Choosing to improve your church's website can be daunting — and costly. Here's how to approach a tricky decision.
I know that upgrading any paid services for a church can be a real arm twister. I am all about saving money and maximizing how much the church spends on anything, but sometimes you can save more by spending more.
Let me explain.
The top two obstacles facing church IT are volunteers and funding. The real pickle about this is, usually you can function fairly well if you have at least one of these. If you have volunteers, you can get away with spending less. If you can spend more, then you can get away with fewer volunteers. Of course, you can only imagine how awesome it would be to have both! Here’s where upgrading your church website services can help both areas: finances and volunteers.
The last few months have been a real character building exercise for me, as ChurchMag has become my full responsibility. I’ve found myself facing the same issues a church tech team would be facing: a lack of manpower and funding. Because of this, my first approach was to try and do everything myself and to save money at every turn.
I quickly found this to be a bad idea.
Here’s the thing. Your website is an investment. Whether it be a business or church, time and money is spent. Sure, it’s digital and you can’t hold it in your hands, but the time and energy put into it is valuable. Why not spend a little more money to protect that investment? We talk about being good stewards, but when most people talk about it, they mean “cheap.” Don’t be cheap.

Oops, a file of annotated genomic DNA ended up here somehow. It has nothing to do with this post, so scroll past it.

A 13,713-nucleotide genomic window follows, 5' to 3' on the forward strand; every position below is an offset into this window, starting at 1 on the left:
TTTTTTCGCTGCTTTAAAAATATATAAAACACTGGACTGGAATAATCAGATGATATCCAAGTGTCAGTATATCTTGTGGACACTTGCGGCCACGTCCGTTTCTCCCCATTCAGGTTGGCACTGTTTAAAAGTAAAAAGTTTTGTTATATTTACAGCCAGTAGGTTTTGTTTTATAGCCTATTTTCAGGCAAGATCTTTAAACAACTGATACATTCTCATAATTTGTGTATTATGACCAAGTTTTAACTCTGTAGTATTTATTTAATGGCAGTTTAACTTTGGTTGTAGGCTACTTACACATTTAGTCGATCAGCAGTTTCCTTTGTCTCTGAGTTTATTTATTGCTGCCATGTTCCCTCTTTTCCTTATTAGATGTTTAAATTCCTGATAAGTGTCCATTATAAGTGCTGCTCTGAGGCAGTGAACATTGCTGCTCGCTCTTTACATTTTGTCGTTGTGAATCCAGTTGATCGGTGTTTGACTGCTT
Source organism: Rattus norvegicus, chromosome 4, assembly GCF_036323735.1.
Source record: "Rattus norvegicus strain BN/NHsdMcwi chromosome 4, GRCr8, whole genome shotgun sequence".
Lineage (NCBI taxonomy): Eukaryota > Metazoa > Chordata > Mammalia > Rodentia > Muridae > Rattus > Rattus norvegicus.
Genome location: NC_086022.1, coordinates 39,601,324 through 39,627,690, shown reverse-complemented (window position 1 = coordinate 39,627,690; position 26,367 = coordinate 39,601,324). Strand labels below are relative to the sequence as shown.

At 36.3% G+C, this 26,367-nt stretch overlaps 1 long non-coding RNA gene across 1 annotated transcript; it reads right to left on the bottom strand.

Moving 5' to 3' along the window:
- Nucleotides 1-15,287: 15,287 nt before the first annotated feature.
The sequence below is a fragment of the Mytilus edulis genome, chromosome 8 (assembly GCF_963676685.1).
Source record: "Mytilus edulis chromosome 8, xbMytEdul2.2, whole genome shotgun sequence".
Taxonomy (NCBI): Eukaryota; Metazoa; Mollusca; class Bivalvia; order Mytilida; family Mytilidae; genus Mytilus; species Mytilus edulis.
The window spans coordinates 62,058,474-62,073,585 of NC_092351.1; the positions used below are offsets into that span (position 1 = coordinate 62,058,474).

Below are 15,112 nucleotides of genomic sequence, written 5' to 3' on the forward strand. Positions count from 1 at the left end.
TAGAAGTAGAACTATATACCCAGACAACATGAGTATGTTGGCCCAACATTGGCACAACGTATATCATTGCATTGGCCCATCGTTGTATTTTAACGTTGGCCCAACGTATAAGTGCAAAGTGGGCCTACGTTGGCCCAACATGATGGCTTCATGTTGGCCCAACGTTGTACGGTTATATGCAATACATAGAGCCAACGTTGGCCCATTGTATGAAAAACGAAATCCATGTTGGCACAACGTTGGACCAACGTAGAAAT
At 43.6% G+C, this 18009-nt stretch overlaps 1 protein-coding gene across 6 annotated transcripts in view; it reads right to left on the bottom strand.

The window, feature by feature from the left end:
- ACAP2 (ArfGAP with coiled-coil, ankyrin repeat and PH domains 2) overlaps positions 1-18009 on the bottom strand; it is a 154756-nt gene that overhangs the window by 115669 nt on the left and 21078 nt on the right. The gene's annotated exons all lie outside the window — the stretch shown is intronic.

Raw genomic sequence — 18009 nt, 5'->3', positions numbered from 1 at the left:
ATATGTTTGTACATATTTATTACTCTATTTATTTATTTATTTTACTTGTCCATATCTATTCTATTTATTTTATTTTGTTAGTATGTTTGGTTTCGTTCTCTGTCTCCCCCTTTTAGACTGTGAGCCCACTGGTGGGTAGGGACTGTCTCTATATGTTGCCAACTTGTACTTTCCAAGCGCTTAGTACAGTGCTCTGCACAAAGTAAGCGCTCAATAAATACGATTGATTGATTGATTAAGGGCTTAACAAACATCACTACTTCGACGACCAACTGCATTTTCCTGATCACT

Website Power Ups
Here are a few things I’ve done to sure-up ChurchMag:
- VaultPress Premium Backup
Realtime Backup, Automated Sire Restore, Priority Disaster Recover & Concierge Support, Daily Security Scanning & Notifications and more.
- WP Engine Hosting
Malware Scanning, Daily Backups, Firewall, Built-in Caching & CDN.
- Dedicated IP & SSL WordPress Admin
Could I have gone cheaper?
In fact, I did at first and regretted it!
Church Vans and Websites
The amount of time I have saved has more than paid for the increase I now pay for premium hosting and backups. Plus, I was putting the entire investment of ChurchMag at stake. We insure our church vans and buildings, why not our church websites? We install security systems in our church, why not our websites?
Of course, the investment of the church website will vary from one church to the other, and I’m not saying that your church should use the best of the best on everything. I’m not using these top notch services on websites of mine that are worth far less than ChurchMag, but I can tell you that I’ve upgraded them and added new systems that keep them safer and more secure (I’ll explore these services more on ChurchMag soon).
Now, you’re probably wondering how spending all of this extra money will save you any.
Let me ask you, how much does it cost to rebuild a website?
How much does it cost to rewrite X-number of blog posts?
And how much does it cost the moral of your church IT team to undervalue their time, energy and commitment?
It’s time to upgrade.